Food and beverage products have a fingerprint, a unique chemical signature that allows the product to be identified. To visualize this fingerprint, IRMS can be used hyphenated to an elemental analyzer (EA) or gas chromatograph (GC), identifying the isotope fingerprint of the product. The isotope fingerprint in food and beverage products is region or process specific, which means that products can be differentiated based on:
These processes can be traced using carbon, nitrogen, sulfur, oxygen and hydrogen isotopes, with their variations indicating the origin and history of food and beverage products.
There are several approaches to perform isotope analysis. However, the fundamental process for IRMS is the conversion of a solid or liquid sample to a gas under high temperature. In the case of EA-IRMS and GC-IRMS the conversion of the sample to a gas is performed by two processes: combustion and pyrolysis. Combustion is used to evolve carbon, nitrogen, and sulfur from the sample in the form of N2, CO2 and SO2. Here the sample is oxidized (burned) at around 1000 ˚C with additional oxygen. Pyrolysis is used to evolve hydrogen and oxygen atoms from the sample into H2 and CO gases at 1400 ˚C. After the gases are produced, they are separated from one another using gas chromatography and then transferred in a continuous gas flow to a detector that measures the isotope fingerprint of the sample.
Standardized methods and official international methods exist for stable isotope analysis of food and beverage samples and serve to verify product origin, authenticity, and label claims. These official methods, alongside the analytical solutions, are listed in Table 2. These methods have been formalized to create standardized approaches to sample analysis between laboratories, allowing laboratories to obtain conclusive answers for consumers, manufacturers and governmental bodies, pursuing food and beverage adulteration and fraud.
Isotope analysis has proven to be a powerful tool in the authentication and traceability of food production. The techniques of isotope analysis have several advantages, for example, high precision in the methods — which can provide clear and strong evidence for food authentication that cannot be obtained using other analytical techniques — the need for small samples, and the fact that the same technique can be used for almost any type of food production. Overall, isotope analysis has been applied in food studies as recorders of various environmental, chemical and biological processes. Additionally, recent technological advances in isotope analysis technology have introduced the possibility to perform simultaneous rapid multiple-element isotope ratios analyses. And this further expands the applicability of isotope fingerprinting, in general. The combination of multi-element isotope analyses with other analytical methods (e.g., multi-element analysis, DNA barcoding and chemometrics) have also been reported to provide higher discriminative power and are currently gaining increased attention in food traceability studies and applications. Conclusively, the tools for elucidating food fraud are available and will likely find their way into routine quality labs, which will help protect customers and distributors.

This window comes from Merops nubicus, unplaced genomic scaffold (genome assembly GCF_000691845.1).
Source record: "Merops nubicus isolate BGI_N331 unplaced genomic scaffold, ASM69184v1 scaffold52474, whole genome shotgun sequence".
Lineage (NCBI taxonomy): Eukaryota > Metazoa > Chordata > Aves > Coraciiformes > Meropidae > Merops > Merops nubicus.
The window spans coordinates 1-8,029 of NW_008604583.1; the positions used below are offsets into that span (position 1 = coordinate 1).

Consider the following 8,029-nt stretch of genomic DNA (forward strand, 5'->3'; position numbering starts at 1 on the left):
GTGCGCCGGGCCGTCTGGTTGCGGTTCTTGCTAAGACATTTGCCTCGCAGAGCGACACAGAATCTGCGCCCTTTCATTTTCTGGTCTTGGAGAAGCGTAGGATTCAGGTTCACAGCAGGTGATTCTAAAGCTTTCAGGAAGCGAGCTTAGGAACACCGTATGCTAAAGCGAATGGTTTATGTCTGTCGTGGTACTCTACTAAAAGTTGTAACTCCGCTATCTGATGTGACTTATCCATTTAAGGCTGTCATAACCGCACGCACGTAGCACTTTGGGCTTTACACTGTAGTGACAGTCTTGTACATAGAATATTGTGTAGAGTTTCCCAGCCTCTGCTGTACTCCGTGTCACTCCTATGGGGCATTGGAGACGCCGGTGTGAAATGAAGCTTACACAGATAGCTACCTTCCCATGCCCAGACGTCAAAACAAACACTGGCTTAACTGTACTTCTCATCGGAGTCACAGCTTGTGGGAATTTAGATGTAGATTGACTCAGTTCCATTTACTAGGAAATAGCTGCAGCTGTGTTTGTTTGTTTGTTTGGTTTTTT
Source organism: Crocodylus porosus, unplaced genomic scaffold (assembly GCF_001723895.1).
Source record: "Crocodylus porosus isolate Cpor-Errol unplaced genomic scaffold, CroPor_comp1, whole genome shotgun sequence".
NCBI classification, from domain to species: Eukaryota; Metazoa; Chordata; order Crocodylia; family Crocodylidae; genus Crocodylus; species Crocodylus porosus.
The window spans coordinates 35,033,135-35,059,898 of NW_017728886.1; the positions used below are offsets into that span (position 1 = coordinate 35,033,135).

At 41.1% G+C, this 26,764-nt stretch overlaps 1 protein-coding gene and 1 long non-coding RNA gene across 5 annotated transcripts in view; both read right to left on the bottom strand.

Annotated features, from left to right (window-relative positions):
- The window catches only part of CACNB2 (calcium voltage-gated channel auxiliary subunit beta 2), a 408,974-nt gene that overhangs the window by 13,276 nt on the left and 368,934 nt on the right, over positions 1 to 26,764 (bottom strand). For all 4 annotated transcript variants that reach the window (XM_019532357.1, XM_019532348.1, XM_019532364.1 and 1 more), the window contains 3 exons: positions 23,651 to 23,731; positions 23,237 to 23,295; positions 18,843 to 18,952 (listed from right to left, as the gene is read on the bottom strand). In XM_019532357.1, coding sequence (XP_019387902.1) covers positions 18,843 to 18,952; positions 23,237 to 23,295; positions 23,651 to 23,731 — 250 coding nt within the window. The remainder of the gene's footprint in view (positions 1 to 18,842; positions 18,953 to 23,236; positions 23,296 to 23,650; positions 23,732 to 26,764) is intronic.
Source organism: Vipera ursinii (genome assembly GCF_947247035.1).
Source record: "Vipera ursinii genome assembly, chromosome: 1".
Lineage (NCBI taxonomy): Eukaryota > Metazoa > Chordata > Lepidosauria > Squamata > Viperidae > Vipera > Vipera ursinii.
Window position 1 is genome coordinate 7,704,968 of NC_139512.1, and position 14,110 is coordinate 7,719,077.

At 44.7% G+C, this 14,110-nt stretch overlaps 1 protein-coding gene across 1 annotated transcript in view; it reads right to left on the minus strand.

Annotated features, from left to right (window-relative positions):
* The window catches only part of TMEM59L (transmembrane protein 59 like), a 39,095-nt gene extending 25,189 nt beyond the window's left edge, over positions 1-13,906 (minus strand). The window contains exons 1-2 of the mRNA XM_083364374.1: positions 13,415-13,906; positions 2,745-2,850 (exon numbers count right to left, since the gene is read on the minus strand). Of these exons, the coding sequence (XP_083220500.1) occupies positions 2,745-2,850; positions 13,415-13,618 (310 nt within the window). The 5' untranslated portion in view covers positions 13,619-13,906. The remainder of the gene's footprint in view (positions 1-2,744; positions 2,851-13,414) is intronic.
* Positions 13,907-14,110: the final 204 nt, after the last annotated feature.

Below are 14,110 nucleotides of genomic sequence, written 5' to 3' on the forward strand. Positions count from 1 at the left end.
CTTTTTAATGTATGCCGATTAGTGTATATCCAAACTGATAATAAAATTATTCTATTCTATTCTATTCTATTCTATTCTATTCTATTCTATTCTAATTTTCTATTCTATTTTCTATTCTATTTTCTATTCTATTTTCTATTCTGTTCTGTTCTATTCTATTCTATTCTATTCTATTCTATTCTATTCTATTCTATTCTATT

How can stable isotopes be used to determine origin and authenticity of food and beverage products?
Are there official methods for food and beverage product origin, authenticity and label claims?
How is elemental analysis supporting quantitative analysis in the food cycle?